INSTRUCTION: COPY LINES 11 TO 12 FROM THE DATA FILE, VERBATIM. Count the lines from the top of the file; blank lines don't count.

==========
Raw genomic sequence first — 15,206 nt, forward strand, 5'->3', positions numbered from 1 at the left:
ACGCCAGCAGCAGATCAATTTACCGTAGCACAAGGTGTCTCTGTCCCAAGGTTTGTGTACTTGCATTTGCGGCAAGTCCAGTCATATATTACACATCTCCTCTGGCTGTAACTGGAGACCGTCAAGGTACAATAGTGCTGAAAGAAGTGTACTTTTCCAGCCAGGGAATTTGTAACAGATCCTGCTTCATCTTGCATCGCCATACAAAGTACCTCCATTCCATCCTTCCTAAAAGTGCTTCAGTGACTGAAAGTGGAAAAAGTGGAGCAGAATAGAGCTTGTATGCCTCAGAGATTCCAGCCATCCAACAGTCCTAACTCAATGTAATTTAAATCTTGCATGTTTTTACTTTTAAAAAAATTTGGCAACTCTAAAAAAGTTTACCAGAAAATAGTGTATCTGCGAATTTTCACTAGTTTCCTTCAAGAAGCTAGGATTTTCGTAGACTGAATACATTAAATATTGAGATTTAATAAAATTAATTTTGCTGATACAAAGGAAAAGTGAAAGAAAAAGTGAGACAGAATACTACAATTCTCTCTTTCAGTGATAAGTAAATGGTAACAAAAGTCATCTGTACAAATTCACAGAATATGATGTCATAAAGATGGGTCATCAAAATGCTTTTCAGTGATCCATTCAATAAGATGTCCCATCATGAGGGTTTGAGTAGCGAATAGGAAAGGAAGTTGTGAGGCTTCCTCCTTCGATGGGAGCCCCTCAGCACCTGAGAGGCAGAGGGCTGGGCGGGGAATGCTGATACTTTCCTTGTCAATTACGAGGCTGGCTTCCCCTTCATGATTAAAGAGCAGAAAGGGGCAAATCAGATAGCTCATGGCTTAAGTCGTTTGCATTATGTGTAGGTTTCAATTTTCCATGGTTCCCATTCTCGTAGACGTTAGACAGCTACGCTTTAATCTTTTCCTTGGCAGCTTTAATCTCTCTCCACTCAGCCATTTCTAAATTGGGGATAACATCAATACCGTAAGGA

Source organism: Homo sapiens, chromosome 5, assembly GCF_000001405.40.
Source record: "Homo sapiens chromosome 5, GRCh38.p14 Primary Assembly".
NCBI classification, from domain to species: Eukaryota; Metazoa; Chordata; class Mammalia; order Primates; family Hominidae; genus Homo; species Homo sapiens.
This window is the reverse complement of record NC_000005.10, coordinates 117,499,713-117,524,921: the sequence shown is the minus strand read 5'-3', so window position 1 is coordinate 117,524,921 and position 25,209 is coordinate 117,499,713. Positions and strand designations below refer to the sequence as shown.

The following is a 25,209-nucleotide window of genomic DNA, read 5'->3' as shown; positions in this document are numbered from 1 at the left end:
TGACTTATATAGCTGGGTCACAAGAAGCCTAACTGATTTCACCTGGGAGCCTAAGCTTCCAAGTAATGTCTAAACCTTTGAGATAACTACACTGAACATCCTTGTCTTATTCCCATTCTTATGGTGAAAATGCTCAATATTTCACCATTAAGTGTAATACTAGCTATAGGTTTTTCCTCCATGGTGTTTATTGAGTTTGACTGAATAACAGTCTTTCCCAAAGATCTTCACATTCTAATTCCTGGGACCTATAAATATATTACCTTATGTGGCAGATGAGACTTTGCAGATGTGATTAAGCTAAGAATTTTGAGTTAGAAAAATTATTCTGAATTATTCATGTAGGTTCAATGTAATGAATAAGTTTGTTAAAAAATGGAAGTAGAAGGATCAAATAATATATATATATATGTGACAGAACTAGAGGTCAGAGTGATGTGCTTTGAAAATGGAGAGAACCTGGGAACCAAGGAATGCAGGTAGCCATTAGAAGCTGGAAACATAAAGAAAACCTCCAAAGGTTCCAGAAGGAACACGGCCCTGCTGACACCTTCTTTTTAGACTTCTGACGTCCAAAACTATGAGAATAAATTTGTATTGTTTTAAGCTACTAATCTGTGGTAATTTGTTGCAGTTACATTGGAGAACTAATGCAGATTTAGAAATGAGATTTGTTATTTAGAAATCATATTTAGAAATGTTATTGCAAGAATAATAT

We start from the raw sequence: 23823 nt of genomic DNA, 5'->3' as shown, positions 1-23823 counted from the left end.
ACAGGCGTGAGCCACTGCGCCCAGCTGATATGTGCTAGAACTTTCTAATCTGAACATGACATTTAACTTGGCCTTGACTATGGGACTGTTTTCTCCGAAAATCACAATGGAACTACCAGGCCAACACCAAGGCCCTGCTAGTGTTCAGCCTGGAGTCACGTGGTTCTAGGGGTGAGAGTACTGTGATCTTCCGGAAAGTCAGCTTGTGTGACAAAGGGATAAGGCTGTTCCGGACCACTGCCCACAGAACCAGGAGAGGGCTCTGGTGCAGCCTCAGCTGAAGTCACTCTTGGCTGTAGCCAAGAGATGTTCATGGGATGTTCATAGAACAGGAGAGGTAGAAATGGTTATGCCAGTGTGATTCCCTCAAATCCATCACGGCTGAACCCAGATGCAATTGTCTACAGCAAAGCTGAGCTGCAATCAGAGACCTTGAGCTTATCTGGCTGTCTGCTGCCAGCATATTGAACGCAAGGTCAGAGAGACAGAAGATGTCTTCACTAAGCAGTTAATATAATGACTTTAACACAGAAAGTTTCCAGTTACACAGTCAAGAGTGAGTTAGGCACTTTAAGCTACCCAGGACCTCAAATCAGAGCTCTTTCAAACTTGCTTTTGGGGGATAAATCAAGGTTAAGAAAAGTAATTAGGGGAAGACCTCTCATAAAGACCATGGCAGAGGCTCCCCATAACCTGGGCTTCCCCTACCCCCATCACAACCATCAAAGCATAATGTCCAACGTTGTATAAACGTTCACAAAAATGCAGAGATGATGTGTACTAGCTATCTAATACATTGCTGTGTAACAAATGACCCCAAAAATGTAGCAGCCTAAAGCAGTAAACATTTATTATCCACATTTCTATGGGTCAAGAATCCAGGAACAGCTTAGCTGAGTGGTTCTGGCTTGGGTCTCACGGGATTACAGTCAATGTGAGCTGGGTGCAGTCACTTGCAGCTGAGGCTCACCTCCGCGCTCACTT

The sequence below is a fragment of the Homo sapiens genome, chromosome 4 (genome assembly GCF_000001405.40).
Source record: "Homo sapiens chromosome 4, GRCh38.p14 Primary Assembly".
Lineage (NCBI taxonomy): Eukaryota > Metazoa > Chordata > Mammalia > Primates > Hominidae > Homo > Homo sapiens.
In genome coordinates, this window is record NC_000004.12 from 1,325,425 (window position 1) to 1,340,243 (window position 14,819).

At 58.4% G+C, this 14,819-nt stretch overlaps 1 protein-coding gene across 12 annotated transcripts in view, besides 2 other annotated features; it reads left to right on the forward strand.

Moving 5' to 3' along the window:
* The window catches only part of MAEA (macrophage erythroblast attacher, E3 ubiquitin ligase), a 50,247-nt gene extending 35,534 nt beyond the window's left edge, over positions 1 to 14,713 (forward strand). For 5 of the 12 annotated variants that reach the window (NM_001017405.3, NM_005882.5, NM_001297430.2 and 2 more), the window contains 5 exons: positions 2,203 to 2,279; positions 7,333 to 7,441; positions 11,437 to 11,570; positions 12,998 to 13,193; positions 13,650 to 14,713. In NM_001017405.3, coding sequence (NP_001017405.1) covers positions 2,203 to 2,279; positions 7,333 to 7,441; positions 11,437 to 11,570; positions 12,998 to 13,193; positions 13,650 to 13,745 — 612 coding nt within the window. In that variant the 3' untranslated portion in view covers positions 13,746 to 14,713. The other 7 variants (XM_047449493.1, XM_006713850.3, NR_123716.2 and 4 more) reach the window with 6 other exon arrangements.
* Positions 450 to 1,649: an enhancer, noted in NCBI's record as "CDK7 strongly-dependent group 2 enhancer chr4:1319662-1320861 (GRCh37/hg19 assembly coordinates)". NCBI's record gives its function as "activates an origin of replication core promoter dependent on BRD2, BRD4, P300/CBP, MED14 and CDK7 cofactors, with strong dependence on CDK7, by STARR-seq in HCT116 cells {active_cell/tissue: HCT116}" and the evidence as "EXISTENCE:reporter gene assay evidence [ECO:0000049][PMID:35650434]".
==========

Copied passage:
The sequence below is a fragment of the Homo sapiens genome, chromosome 4 (genome assembly GCF_000001405.40).
Source record: "Homo sapiens chromosome 4, GRCh38.p14 Primary Assembly".